Shakespeare's Merry Wives of Windsor 1602 (Tudor & Stuart Library)
It will hardly, I conceive, be demanded that one who has made himself responsible for the humble task of reprinting the first quarto of the Merry Wives should produce a full critical apparatus to that play or should discuss the many and varied problems of literary history that surround it. That is the business of whoever undertakes to edit the more or less authoritative version provided by the folio of 1623. On the other hand it may be reasonably expected of one who turns bis attention particularly to this despised quarto that he should at least make some endeavour to solve the perplexing but fundamental problem of the relationship of the two extant versions of the play. When I lightheartedly set out upon this quest I very soon found that it demanded a far more minute investigation of the texts than 1 had originally imagined. The broad outline of the facts seemed fairly clear and well established, but no general theory appeared capable of explaining in detail the phenomena presented. I was forced to construct for my own convenience a paralleltext edition, by cutting up and pasting into a notebook copies of the present reprint of the quarto and of one of the ordinary modern editions of the folio text. I then began writing detailed notes on the peculiarities of the quarto version, and at last found myself with a mass of material upon which it seemed possible to base something like a critical opinion. To present the final judgment, however, in an acceptable form apart from the analysis upon which it was founded appeared a difficult, if not impossible, task, and I was driven, after some hesitation, to revise my material and put it forward in the shape of a critical commentary on the text. It should, however, be carefully observed that this commentary concerns the quarto alone, and only in so far as it differs from the folio version. Points which are common to the two texts fall within the province of the general Shakespearian editor, a responsible post to which I have neither claim nor ambition.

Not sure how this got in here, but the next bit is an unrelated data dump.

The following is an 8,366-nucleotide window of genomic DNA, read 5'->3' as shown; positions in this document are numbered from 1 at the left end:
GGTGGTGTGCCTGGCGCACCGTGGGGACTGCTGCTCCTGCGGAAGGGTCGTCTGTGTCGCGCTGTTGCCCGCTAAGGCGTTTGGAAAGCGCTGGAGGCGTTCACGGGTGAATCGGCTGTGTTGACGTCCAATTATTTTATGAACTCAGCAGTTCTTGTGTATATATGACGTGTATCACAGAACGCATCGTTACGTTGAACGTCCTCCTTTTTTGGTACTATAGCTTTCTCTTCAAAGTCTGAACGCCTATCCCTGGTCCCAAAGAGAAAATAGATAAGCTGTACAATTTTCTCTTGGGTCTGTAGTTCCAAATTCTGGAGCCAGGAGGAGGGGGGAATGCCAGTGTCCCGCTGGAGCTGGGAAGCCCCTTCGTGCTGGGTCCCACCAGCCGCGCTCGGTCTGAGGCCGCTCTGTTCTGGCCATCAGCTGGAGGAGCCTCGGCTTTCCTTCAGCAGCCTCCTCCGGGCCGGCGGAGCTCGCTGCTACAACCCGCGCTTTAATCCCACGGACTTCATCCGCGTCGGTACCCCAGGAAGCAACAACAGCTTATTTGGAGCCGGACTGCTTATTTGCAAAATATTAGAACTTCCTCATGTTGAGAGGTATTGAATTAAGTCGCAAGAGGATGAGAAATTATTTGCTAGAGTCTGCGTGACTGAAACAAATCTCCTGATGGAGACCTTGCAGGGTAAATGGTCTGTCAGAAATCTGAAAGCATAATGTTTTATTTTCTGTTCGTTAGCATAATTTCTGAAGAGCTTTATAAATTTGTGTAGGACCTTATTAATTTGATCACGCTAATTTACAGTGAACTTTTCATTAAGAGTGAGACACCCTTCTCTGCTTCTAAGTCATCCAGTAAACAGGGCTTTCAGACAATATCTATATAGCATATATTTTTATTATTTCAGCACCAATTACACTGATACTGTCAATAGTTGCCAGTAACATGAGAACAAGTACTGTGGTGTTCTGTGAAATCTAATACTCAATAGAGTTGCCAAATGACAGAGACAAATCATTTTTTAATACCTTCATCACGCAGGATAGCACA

I ought to say a word as to the predecessors whose work I have used. Halliwell reprinted the quarto text in 1842, with critical apparatus. He assumed that the quarto represented a first sketch of the play and allowed no further discussion of the relation of the texts. His introduction is almost wholly devoted to a consideration of the play in general, and his notes contain little that can be of use to the modern student. There are two other writers, however, to whom I am seriously indebted.
The first of these is Mr. P. A. Daniel, whose short but valuable introduction to the Griggs facsimile contained the first serious contribution to the discussion. The second is the late H. C. Hart, whose critical edition of the play (from the folio, of course) appeared under the aegis of that encyclopedic Shakespearian, the late W. J. Craig. This is, at almost every point, an admirable piece of work, and not only is the delicate question of the relation of the texts most intelligently discussed in the introduction, but many of the peculiarities of the quarto version also receive detailed attention and lucid criticism in the ample notes with which the edition is furnished.
It will, I think, facilitate matters if, before turning to the discussion of the quarto, we consider briefly certain peculiarities of the folio. This, which derives from an altogether independent source, must be admitted to present a distinctly good, though demonstrably not perfect, text. The nature of the manuscript from which it was printed has never, I think, been determined. As a rule early printed editions of plays, when not manifestly corrupt, go back to manuscripts of two kinds: prompt copies—more or less official versions preserved in the playhouses j and private copies— transcripts made for literary circulation....
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- William Shakespeare(Author),W. W. Greg(Editor)
- CreateSpace Independent Publishing Platform (November 22, 2013)
- Literature & Fiction
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